Also, the 2018 results seem like an anomaly, not a portent. The same poll showed that 2/3 of the Trump voters who voted for Dem congresspersons in 2018 intend to return to Mr. Trump in 2020.

With respect to the potential saviors, Mike Bloomberg, the former mayor of NY, has already declared his candidacy. As a multi-billionaire, he has money to burn. Unfortunately, he has two obvious flaws, which will, in my opinion, doom his candidacy:

1. He is a very dull speaker, not the least bit inspiring like, for example, Messrs. Bill Clinton, Obama and Trump. I saw excerpts of his recent speech. I would characterize it as a cure for insomnia.

2. As mayor, his signature policy was “stop and frisk.” It worked very well as evidenced by the precipitous drop in the city’s murder rate, but it infuriated blacks and other minorities who viewed it as racial profiling.

I believe Hillary wants to try again, but she is still unpopular, and she has more “baggage” than a fully-loaded 747.

Michelle Obama would be a reasonable possibility. At the moment, she is very popular in some circles, although I’m not sure that would hold up once she begins to campaign and articulate her policies.

At the present time, both ladies are being coy about running, but I think there is a good chance one of them will declare. We’ll see.

The 2020 campaign is shaping up as one of the most interesting in history. Stay tuned.


My darling and devoted wife claims I have a very limited knowledge of pop culture. Perhaps, but let’s test your knowledge. You know the drill: no peeking at the internet. Don’t ask “Alexa” or “Siri.” Good luck.

1. Each of the following movies won the Oscar for “Best Picture, EXCEPT:
(a) Crash; (b) Argo; (c) Goodfellas; (d) Moonlight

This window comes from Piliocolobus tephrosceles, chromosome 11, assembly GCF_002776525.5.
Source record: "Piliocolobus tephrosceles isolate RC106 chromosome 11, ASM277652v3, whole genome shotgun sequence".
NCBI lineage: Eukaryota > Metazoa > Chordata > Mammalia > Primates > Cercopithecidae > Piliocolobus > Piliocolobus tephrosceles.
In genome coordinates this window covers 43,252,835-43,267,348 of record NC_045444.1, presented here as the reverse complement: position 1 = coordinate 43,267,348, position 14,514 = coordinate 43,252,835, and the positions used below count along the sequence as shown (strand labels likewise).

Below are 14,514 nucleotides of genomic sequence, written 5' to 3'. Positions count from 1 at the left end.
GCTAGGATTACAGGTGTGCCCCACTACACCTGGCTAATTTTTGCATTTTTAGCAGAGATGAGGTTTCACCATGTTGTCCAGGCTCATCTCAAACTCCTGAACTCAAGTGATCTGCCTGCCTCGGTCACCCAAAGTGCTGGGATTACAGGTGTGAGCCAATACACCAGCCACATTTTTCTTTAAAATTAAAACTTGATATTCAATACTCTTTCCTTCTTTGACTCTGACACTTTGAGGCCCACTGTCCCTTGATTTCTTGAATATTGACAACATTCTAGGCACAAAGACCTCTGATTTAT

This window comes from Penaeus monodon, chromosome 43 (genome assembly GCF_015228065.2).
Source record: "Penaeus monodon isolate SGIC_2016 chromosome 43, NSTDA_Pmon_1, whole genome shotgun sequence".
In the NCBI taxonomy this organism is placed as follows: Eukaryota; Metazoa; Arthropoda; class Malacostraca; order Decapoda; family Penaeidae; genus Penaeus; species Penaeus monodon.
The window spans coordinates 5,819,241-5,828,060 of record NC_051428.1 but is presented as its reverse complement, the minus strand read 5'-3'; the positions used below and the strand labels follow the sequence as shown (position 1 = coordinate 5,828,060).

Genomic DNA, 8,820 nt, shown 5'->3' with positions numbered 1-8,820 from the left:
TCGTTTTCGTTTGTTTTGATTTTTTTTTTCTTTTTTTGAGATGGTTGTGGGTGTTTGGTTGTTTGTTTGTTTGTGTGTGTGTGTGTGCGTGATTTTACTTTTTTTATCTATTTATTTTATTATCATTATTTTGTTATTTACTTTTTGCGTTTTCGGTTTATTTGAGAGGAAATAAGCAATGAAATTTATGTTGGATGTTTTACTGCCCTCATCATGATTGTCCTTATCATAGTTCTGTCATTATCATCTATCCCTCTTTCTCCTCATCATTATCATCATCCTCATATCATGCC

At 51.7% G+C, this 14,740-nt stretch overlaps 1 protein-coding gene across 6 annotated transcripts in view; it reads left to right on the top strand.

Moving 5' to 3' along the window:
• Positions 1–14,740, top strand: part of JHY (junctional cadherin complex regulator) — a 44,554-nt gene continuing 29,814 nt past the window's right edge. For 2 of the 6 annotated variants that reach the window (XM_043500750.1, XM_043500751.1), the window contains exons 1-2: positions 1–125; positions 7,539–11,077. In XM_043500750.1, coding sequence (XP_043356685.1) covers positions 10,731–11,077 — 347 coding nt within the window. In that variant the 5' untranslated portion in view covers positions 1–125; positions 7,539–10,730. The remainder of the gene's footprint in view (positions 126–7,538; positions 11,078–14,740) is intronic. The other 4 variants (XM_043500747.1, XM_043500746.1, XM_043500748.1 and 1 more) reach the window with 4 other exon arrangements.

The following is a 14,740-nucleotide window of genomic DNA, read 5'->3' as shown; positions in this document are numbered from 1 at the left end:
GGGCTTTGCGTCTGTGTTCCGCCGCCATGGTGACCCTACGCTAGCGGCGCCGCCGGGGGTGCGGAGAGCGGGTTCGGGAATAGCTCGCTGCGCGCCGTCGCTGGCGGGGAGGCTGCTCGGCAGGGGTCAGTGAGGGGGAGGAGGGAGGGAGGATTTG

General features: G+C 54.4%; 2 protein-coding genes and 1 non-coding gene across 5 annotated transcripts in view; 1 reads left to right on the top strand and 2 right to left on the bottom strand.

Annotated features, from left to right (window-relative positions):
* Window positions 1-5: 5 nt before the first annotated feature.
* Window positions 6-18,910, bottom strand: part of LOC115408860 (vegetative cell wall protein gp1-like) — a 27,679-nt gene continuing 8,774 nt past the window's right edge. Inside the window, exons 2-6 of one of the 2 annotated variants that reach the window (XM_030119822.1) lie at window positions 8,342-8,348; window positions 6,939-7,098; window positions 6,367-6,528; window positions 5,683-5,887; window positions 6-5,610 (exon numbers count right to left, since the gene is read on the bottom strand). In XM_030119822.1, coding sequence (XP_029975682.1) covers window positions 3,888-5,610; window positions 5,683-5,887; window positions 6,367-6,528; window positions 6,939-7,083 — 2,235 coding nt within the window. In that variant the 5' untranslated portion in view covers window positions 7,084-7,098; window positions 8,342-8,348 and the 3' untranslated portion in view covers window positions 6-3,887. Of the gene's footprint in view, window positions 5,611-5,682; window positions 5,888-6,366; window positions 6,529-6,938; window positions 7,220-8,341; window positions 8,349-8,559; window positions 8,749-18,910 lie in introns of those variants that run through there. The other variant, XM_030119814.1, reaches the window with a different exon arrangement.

2. Who played the character, “Monica” on the hit comedy TV show, “Friends?” (a) Jennifer Aniston; (b) Sara Summers; (c) Lisa Kudrow; (d) Courtney Cox

3. What entertainer was born in Steubenville, Ohio?
(a) Dean Martin; (b) Bing Crosby; (c) Jack Benny; (d) Liberace

4. Which of the below actors played “Danno” on the original “Hawaii 50” tv series? (a) Al Harrington; (b) Buddy Ebsen; (c) Larry Manetti; (d) James MacArthur

5. Steven Spielberg directed each of the below movies, EXCEPT:
(a) “Duel;” (b) “Jurassic Park;” (c) “Raiders of the Lost Arc;” (d) “Midway”

6. The 2019 Emmy Award winner for Best Comedy was (a) Modern Family; (b) Fleabag; (c) The Handmaid’s Tale; (d) The Marvelous Mrs. Maisel

7. Which of the below actors won the 2019 “Oscar” for “Best Actor?”
(a) Rami Malek; (b) Daniel Kaluuya; (c) Denzel Washington; (d) Will Smith

8. In the famous Abbott and Costello comedy routine “Who’s on First,” the name
of the second baseman is: (a) “What;” (b) “When;” (c) “Tomorrow;” (d) “I don’t know.”

9. Which child actor debuted in the tv show “Little House on the Prairie?”
(a) Ed Furlong; (b) Richard Thomas; (c) Jerry Mathers; (d) Jason Bateman

10. Each of the following is a show created by Dick Wolf, EXCEPT:
(a) South Beach; (b) Law and Order; (c) Boston Legal; (d) Chicago Justice